A large part of the last hit above has to do with the fiscal second-quarter estimates. Since January 3, the average revenue estimate for Q2 has come down from $47.06 billion to $46.94 billion, and the average for earnings per share has declined from $12.15 to $12.12.
Final thoughts and stock movement:
We've already seen Apple's estimates start to go down, and there have been a number of negative reports from analysts. This seems very similar to last quarter, where a number of late estimate cuts helped Apple to beat on the top line. I wouldn't be surprised if we repeat that process this time around.
As for the stock price, Apple has come down since late September's high of $705.07. Since then, we've seen lower highs and lower lows, which I've tallied in the following table. Except for one or two points, the trend has been lower and lower.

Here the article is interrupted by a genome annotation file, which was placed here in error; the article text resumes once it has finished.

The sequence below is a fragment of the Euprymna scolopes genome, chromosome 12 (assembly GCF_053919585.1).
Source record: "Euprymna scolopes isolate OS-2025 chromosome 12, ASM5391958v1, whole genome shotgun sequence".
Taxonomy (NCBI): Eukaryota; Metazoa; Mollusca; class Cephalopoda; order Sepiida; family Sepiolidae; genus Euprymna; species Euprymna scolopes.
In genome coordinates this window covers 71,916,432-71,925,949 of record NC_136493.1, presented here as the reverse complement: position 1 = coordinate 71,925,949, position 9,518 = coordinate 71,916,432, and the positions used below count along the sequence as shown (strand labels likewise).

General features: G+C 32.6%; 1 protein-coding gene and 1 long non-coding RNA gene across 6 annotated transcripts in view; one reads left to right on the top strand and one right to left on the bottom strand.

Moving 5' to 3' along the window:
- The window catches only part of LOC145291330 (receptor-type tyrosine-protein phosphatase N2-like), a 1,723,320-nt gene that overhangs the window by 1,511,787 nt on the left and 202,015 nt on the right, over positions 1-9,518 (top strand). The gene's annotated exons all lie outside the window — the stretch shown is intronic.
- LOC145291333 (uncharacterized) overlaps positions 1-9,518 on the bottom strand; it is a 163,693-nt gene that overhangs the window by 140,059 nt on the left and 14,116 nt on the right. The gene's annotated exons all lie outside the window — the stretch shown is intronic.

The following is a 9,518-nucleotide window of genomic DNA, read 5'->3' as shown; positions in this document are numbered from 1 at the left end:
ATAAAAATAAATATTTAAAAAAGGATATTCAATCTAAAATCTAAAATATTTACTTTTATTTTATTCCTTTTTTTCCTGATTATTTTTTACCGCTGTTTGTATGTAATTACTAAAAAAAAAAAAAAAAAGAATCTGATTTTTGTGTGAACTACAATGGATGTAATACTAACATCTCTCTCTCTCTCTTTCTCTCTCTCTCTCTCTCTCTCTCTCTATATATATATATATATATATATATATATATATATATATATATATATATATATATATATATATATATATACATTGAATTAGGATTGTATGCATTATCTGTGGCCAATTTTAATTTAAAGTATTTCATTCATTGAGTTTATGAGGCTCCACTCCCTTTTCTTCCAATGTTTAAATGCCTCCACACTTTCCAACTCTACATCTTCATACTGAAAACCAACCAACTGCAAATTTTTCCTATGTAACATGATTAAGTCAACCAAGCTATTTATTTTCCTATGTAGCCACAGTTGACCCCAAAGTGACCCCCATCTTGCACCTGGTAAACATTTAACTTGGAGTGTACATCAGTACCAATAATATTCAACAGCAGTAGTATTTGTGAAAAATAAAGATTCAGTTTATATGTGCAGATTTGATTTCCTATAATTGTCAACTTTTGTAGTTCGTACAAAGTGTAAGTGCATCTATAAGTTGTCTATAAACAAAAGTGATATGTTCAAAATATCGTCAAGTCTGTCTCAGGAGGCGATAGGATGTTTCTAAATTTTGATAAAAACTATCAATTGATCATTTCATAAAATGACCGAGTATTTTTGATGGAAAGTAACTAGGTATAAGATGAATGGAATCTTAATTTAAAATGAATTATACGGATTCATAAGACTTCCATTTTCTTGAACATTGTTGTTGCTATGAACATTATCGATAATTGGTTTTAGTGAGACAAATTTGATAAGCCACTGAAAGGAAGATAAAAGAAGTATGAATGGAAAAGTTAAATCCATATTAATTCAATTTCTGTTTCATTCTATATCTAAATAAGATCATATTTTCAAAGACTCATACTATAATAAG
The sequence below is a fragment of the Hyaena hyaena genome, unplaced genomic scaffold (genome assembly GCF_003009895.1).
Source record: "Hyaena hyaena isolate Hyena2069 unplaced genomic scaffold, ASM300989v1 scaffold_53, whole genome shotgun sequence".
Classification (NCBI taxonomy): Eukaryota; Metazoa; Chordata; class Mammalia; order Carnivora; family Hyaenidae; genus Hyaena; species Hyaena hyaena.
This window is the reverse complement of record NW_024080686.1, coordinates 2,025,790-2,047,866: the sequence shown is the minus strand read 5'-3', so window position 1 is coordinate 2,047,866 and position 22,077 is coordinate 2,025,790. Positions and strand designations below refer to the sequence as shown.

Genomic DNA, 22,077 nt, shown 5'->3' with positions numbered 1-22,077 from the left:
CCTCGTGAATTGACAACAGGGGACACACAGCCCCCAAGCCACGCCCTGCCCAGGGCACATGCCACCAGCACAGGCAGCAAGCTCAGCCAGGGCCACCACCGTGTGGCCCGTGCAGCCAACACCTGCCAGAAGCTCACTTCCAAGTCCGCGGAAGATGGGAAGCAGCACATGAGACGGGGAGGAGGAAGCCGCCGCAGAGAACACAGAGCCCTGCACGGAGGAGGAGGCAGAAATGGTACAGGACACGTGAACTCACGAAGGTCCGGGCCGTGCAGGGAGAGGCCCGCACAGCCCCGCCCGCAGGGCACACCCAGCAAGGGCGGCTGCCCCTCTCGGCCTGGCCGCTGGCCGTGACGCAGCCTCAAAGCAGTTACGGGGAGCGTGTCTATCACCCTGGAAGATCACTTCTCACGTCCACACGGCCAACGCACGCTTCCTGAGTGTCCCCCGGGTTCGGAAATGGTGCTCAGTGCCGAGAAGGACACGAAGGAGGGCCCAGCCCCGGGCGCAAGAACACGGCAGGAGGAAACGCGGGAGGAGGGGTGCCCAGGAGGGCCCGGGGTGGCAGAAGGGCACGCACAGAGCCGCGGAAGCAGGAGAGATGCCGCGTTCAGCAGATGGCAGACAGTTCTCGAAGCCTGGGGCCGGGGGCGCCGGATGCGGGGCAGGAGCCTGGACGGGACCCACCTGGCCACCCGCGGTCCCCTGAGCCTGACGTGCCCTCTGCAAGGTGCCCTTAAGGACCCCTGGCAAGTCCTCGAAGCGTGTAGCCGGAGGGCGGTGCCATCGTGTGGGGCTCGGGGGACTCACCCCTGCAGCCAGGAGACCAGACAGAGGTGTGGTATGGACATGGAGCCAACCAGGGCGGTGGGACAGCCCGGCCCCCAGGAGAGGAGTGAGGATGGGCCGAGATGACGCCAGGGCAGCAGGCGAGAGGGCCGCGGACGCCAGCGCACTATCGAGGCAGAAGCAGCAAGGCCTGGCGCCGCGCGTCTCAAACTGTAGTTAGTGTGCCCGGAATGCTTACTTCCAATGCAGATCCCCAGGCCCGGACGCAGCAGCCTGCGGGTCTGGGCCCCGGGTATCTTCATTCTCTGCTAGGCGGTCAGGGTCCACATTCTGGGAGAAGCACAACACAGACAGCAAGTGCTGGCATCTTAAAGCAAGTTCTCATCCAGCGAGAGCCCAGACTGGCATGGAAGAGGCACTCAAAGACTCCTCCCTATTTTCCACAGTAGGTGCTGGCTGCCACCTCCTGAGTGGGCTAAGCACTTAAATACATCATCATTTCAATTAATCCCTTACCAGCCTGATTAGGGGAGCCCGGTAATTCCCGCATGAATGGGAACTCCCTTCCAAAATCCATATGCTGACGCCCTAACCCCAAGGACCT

If we continue to see more analyst negativity, Apple's stock will continue to decline. For that reason, I'm including this article as a "short idea". I am not calling Apple a long-term short, in fact my opinion on the name is quite the opposite. What I'm saying here is that if we see a repeat of last quarter, Apple could be a good short for a trade up until earnings. If we see additional negative notes and estimate cuts, I would not be surprised to see Apple break below $500 before earnings, and I think we could trade all the way down to $475 at some point. Apple could be in for a repeat of last quarter, and if that is the case, shares could go lower over the next few weeks.
Disclosure: I have no positions in any stocks mentioned, and no plans to initiate any positions within the next 72 hours. I wrote this article myself, and it expresses my own opinions. I am not receiving compensation for it (other than from Seeking Alpha). I have no business relationship with any company whose stock is mentioned in this article.